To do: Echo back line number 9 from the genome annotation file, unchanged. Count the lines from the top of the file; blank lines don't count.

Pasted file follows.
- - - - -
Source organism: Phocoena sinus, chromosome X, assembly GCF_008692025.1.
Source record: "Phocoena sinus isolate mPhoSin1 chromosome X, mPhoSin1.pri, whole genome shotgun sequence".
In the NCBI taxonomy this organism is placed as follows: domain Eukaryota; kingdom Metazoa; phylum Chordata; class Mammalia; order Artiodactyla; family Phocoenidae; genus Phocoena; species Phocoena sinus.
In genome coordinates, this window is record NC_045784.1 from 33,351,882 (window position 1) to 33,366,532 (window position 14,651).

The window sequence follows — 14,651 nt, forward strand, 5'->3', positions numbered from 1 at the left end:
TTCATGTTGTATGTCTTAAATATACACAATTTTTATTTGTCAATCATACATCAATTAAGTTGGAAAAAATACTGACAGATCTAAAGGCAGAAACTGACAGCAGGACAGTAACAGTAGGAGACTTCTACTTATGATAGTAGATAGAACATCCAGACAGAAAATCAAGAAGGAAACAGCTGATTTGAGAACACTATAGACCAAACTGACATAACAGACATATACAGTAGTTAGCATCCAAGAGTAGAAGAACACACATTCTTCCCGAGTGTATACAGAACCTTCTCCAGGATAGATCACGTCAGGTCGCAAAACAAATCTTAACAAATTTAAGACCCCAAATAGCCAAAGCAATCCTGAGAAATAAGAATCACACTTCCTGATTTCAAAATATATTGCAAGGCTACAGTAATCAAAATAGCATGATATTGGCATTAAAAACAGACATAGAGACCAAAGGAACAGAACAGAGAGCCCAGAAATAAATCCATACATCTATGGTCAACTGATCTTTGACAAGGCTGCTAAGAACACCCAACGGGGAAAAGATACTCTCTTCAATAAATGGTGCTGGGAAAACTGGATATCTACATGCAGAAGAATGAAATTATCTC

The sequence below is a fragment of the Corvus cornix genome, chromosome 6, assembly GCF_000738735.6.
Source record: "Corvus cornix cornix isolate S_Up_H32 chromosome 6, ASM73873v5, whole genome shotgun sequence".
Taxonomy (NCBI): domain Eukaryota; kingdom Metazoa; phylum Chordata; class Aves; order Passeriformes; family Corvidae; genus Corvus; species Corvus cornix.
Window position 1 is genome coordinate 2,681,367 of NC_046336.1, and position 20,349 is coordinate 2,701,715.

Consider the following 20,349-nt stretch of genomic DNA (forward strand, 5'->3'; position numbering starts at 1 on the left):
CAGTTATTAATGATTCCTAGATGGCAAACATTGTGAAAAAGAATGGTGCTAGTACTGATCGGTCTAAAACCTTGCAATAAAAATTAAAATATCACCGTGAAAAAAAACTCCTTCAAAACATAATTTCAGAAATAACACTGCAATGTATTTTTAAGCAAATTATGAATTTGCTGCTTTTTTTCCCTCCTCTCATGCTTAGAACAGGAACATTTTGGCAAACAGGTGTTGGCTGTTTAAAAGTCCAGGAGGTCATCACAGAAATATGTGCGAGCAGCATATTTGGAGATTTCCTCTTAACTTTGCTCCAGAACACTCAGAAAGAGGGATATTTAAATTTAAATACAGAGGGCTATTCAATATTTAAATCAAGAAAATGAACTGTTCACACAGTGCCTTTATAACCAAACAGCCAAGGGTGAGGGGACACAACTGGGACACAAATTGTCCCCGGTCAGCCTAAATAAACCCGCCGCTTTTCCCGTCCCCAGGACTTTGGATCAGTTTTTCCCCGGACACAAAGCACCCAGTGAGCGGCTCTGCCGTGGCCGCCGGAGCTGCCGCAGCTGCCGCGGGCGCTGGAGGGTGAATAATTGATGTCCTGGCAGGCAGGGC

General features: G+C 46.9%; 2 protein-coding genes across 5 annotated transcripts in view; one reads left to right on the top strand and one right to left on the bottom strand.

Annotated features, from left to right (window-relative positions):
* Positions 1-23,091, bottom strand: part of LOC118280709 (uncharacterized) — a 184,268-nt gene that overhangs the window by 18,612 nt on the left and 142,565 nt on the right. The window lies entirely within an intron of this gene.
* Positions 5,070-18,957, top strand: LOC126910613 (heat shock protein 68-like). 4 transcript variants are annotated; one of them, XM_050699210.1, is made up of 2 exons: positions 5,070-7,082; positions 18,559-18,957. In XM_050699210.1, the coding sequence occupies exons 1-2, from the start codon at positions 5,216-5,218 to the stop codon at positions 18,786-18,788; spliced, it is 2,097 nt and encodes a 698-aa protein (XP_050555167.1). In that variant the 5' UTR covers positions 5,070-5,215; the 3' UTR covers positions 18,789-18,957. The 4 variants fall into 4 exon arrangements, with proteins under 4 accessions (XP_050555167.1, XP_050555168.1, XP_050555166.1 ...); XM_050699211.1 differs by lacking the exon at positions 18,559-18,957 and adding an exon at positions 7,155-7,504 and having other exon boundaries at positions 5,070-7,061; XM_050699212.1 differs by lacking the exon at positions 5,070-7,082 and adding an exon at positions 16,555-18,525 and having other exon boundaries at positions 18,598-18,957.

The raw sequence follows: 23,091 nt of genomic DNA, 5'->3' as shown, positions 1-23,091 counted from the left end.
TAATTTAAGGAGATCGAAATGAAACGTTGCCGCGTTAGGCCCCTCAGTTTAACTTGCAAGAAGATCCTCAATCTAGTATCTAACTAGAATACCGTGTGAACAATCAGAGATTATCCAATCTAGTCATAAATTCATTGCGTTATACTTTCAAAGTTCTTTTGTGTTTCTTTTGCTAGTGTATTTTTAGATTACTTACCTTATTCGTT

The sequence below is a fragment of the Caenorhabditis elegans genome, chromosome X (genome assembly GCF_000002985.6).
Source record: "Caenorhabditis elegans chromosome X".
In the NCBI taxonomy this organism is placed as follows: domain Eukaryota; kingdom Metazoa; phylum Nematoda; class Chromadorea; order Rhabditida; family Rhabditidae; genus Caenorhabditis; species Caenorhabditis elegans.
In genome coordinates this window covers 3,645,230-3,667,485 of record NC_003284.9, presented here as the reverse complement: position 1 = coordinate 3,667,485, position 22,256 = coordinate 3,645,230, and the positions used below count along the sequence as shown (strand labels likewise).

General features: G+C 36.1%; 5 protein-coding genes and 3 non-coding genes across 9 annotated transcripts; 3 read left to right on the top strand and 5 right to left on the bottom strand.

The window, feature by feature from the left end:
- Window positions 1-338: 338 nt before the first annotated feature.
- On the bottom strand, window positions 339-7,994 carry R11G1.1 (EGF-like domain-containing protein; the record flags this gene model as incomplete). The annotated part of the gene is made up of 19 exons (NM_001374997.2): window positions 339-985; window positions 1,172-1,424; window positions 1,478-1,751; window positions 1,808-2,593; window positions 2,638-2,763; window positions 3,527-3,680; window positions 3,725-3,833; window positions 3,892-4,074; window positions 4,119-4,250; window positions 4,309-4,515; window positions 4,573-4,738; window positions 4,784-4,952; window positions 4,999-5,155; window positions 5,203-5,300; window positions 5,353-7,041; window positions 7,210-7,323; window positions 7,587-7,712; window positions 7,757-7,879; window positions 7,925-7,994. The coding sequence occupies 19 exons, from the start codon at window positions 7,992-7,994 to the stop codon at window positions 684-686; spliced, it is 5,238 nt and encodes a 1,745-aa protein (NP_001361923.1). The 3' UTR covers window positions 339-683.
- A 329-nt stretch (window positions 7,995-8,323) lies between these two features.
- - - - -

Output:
Taxonomy (NCBI): domain Eukaryota; kingdom Metazoa; phylum Chordata; class Aves; order Passeriformes; family Corvidae; genus Corvus; species Corvus cornix.